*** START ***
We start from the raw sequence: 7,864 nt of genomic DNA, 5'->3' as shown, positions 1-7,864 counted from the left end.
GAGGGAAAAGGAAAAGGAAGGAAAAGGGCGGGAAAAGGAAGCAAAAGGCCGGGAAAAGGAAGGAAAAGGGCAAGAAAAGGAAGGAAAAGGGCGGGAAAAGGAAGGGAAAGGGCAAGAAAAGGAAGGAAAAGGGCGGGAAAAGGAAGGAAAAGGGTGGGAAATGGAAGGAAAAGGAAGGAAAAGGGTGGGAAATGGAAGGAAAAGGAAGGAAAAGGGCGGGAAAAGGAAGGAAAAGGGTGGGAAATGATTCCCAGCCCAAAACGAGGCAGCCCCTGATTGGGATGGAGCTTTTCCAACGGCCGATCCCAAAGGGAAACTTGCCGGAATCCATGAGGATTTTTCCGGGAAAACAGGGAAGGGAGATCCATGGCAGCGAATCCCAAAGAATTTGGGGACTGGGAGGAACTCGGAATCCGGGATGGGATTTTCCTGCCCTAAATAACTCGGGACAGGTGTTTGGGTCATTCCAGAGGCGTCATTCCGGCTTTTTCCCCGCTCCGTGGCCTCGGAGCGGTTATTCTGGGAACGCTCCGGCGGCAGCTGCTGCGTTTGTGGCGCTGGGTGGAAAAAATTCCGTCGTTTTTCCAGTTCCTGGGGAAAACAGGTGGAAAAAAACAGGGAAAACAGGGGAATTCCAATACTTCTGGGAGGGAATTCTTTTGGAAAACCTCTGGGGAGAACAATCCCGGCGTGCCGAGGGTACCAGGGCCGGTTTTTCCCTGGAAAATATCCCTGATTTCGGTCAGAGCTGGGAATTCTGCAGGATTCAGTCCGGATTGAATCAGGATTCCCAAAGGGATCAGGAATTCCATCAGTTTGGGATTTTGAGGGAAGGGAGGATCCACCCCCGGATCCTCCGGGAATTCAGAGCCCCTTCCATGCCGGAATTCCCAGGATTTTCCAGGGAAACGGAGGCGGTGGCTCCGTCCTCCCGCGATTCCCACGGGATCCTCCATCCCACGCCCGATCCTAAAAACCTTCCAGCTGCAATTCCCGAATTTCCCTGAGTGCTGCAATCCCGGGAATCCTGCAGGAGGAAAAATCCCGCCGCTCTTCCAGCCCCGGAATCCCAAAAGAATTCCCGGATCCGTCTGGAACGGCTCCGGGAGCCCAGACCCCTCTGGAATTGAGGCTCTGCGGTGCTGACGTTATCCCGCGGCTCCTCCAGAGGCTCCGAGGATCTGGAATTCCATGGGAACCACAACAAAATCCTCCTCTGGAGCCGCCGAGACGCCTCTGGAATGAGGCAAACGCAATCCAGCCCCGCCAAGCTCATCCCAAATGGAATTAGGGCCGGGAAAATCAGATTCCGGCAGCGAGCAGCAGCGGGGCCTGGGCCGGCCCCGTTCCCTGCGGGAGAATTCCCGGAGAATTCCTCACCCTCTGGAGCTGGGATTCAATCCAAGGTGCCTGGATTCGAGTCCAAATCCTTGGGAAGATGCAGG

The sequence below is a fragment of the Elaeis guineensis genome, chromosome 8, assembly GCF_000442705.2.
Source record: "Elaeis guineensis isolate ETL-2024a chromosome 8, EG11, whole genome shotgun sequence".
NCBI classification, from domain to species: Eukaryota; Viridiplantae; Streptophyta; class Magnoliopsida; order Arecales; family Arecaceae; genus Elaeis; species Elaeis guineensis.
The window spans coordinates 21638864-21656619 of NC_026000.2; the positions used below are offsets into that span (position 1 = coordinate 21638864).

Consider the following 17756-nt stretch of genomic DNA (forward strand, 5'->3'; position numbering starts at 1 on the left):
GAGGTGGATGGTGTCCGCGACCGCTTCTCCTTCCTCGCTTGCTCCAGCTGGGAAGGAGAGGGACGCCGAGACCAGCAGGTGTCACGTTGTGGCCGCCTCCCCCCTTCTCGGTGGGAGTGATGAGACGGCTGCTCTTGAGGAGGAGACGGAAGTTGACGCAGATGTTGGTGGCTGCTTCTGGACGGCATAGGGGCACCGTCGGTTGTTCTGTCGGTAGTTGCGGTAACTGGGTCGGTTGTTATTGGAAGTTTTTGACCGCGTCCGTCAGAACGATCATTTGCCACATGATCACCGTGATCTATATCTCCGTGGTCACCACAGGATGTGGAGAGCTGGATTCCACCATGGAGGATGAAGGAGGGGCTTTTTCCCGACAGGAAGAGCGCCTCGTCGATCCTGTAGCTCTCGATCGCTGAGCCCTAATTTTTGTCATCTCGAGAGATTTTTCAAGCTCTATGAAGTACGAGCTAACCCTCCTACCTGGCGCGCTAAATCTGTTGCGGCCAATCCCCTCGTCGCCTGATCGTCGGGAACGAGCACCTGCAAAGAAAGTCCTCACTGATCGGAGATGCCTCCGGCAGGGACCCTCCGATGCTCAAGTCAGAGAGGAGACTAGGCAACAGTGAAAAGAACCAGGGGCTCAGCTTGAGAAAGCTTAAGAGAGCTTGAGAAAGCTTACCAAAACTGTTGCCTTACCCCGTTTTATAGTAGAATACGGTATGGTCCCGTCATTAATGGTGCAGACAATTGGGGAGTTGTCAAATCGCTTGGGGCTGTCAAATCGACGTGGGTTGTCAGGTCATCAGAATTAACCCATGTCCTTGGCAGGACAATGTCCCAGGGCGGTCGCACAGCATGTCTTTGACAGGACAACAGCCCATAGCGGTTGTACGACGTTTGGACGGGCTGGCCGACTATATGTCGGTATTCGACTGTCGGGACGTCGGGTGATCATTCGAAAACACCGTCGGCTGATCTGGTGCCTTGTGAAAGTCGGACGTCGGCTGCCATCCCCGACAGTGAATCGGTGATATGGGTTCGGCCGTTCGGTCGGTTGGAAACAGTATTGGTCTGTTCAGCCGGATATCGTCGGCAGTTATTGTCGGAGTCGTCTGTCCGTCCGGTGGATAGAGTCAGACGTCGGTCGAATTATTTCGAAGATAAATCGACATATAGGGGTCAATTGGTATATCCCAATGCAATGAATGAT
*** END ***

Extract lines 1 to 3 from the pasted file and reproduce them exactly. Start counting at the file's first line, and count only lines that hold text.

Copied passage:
We start from the raw sequence: 7,864 nt of genomic DNA, 5'->3' as shown, positions 1-7,864 counted from the left end.
GAGGGAAAAGGAAAAGGAAGGAAAAGGGCGGGAAAAGGAAGCAAAAGGCCGGGAAAAGGAAGGAAAAGGGCAAGAAAAGGAAGGAAAAGGGCGGGAAAAGGAAGGGAAAGGGCAAGAAAAGGAAGGAAAAGGGCGGGAAAAGGAAGGAAAAGGGTGGGAAATGGAAGGAAAAGGAAGGAAAAGGGTGGGAAATGGAAGGAAAAGGAAGGAAAAGGGCGGGAAAAGGAAGGAAAAGGGTGGGAAATGATTCCCAGCCCAAAACGAGGCAGCCCCTGATTGGGATGGAGCTTTTCCAACGGCCGATCCCAAAGGGAAACTTGCCGGAATCCATGAGGATTTTTCCGGGAAAACAGGGAAGGGAGATCCATGGCAGCGAATCCCAAAGAATTTGGGGACTGGGAGGAACTCGGAATCCGGGATGGGATTTTCCTGCCCTAAATAACTCGGGACAGGTGTTTGGGTCATTCCAGAGGCGTCATTCCGGCTTTTTCCCCGCTCCGTGGCCTCGGAGCGGTTATTCTGGGAACGCTCCGGCGGCAGCTGCTGCGTTTGTGGCGCTGGGTGGAAAAAATTCCGTCGTTTTTCCAGTTCCTGGGGAAAACAGGTGGAAAAAAACAGGGAAAACAGGGGAATTCCAATACTTCTGGGAGGGAATTCTTTTGGAAAACCTCTGGGGAGAACAATCCCGGCGTGCCGAGGGTACCAGGGCCGGTTTTTCCCTGGAAAATATCCCTGATTTCGGTCAGAGCTGGGAATTCTGCAGGATTCAGTCCGGATTGAATCAGGATTCCCAAAGGGATCAGGAATTCCATCAGTTTGGGATTTTGAGGGAAGGGAGGATCCACCCCCGGATCCTCCGGGAATTCAGAGCCCCTTCCATGCCGGAATTCCCAGGATTTTCCAGGGAAACGGAGGCGGTGGCTCCGTCCTCCCGCGATTCCCACGGGATCCTCCATCCCACGCCCGATCCTAAAAACCTTCCAGCTGCAATTCCCGAATTTCCCTGAGTGCTGCAATCCCGGGAATCCTGCAGGAGGAAAAATCCCGCCGCTCTTCCAGCCCCGGAATCCCAAAAGAATTCCCGGATCCGTCTGGAACGGCTCCGGGAGCCCAGACCCCTCTGGAATTGAGGCTCTGCGGTGCTGACGTTATCCCGCGGCTCCTCCAGAGGCTCCGAGGATCTGGAATTCCATGGGAACCACAACAAAATCCTCCTCTGGAGCCGCCGAGACGCCTCTGGAATGAGGCAAACGCAATCCAGCCCCGCCAAGCTCATCCCAAATGGAATTAGGGCCGGGAAAATCAGATTCCGGCAGCGAGCAGCAGCGGGGCCTGGGCCGGCCCCGTTCCCTGCGGGAGAATTCCCGGAGAATTCCTCACCCTCTGGAGCTGGGATTCAATCCAAGGTGCCTGGATTCGAGTCCAAATCCTTGGGAAGATGCAGG

The sequence below is a fragment of the Elaeis guineensis genome, chromosome 8, assembly GCF_000442705.2.